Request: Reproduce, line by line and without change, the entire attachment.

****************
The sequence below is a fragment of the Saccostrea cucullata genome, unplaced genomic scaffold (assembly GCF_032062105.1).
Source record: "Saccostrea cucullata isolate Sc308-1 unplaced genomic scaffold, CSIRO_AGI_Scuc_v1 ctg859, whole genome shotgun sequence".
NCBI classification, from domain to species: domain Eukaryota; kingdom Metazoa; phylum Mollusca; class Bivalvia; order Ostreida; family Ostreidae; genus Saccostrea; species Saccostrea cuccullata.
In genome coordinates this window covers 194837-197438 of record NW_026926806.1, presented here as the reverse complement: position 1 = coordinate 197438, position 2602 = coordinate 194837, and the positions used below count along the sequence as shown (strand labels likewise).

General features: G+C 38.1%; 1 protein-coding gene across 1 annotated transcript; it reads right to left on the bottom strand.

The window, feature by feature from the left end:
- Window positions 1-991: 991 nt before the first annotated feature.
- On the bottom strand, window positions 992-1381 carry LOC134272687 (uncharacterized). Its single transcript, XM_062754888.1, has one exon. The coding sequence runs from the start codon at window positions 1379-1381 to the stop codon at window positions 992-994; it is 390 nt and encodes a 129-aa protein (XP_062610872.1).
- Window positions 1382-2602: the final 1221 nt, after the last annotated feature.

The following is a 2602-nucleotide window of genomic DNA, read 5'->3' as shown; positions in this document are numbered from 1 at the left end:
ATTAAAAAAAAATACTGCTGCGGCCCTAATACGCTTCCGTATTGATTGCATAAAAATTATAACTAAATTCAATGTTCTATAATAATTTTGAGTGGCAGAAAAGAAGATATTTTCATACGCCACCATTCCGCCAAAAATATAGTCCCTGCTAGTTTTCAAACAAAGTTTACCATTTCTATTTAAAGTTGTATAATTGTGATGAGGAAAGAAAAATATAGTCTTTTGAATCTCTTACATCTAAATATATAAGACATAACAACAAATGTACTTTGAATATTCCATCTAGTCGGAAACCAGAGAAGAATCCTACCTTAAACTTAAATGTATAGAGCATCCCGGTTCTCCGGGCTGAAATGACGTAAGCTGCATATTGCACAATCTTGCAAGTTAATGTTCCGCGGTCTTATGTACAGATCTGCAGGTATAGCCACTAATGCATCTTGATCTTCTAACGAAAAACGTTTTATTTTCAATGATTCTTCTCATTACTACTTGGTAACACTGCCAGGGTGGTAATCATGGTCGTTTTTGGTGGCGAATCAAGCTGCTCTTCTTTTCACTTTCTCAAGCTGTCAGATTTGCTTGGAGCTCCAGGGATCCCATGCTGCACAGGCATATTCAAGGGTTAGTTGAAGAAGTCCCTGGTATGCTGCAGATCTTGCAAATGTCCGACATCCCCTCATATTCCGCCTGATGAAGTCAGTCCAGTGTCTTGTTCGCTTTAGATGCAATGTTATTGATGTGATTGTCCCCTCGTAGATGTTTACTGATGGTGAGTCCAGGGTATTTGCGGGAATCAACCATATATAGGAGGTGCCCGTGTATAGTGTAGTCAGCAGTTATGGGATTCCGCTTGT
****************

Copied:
The sequence below is a fragment of the Saccostrea cucullata genome, unplaced genomic scaffold (assembly GCF_032062105.1).
Source record: "Saccostrea cucullata isolate Sc308-1 unplaced genomic scaffold, CSIRO_AGI_Scuc_v1 ctg859, whole genome shotgun sequence".
NCBI classification, from domain to species: domain Eukaryota; kingdom Metazoa; phylum Mollusca; class Bivalvia; order Ostreida; family Ostreidae; genus Saccostrea; species Saccostrea cuccullata.
In genome coordinates this window covers 194837-197438 of record NW_026926806.1, presented here as the reverse complement: position 1 = coordinate 197438, position 2602 = coordinate 194837, and the positions used below count along the sequence as shown (strand labels likewise).

General features: G+C 38.1%; 1 protein-coding gene across 1 annotated transcript; it reads right to left on the bottom strand.

The window, feature by feature from the left end:
- Window positions 1-991: 991 nt before the first annotated feature.
- On the bottom strand, window positions 992-1381 carry LOC134272687 (uncharacterized). Its single transcript, XM_062754888.1, has one exon. The coding sequence runs from the start codon at window positions 1379-1381 to the stop codon at window positions 992-994; it is 390 nt and encodes a 129-aa protein (XP_062610872.1).
- Window positions 1382-2602: the final 1221 nt, after the last annotated feature.

The following is a 2602-nucleotide window of genomic DNA, read 5'->3' as shown; positions in this document are numbered from 1 at the left end:
ATTAAAAAAAAATACTGCTGCGGCCCTAATACGCTTCCGTATTGATTGCATAAAAATTATAACTAAATTCAATGTTCTATAATAATTTTGAGTGGCAGAAAAGAAGATATTTTCATACGCCACCATTCCGCCAAAAATATAGTCCCTGCTAGTTTTCAAACAAAGTTTACCATTTCTATTTAAAGTTGTATAATTGTGATGAGGAAAGAAAAATATAGTCTTTTGAATCTCTTACATCTAAATATATAAGACATAACAACAAATGTACTTTGAATATTCCATCTAGTCGGAAACCAGAGAAGAATCCTACCTTAAACTTAAATGTATAGAGCATCCCGGTTCTCCGGGCTGAAATGACGTAAGCTGCATATTGCACAATCTTGCAAGTTAATGTTCCGCGGTCTTATGTACAGATCTGCAGGTATAGCCACTAATGCATCTTGATCTTCTAACGAAAAACGTTTTATTTTCAATGATTCTTCTCATTACTACTTGGTAACACTGCCAGGGTGGTAATCATGGTCGTTTTTGGTGGCGAATCAAGCTGCTCTTCTTTTCACTTTCTCAAGCTGTCAGATTTGCTTGGAGCTCCAGGGATCCCATGCTGCACAGGCATATTCAAGGGTTAGTTGAAGAAGTCCCTGGTATGCTGCAGATCTTGCAAATGTCCGACATCCCCTCATATTCCGCCTGATGAAGTCAGTCCAGTGTCTTGTTCGCTTTAGATGCAATGTTATTGATGTGATTGTCCCCTCGTAGATGTTTACTGATGGTGAGTCCAGGGTATTTGCGGGAATCAACCATATATAGGAGGTGCCCGTGTATAGTGTAGTCAGCAGTTATGGGATTCCGCTTGT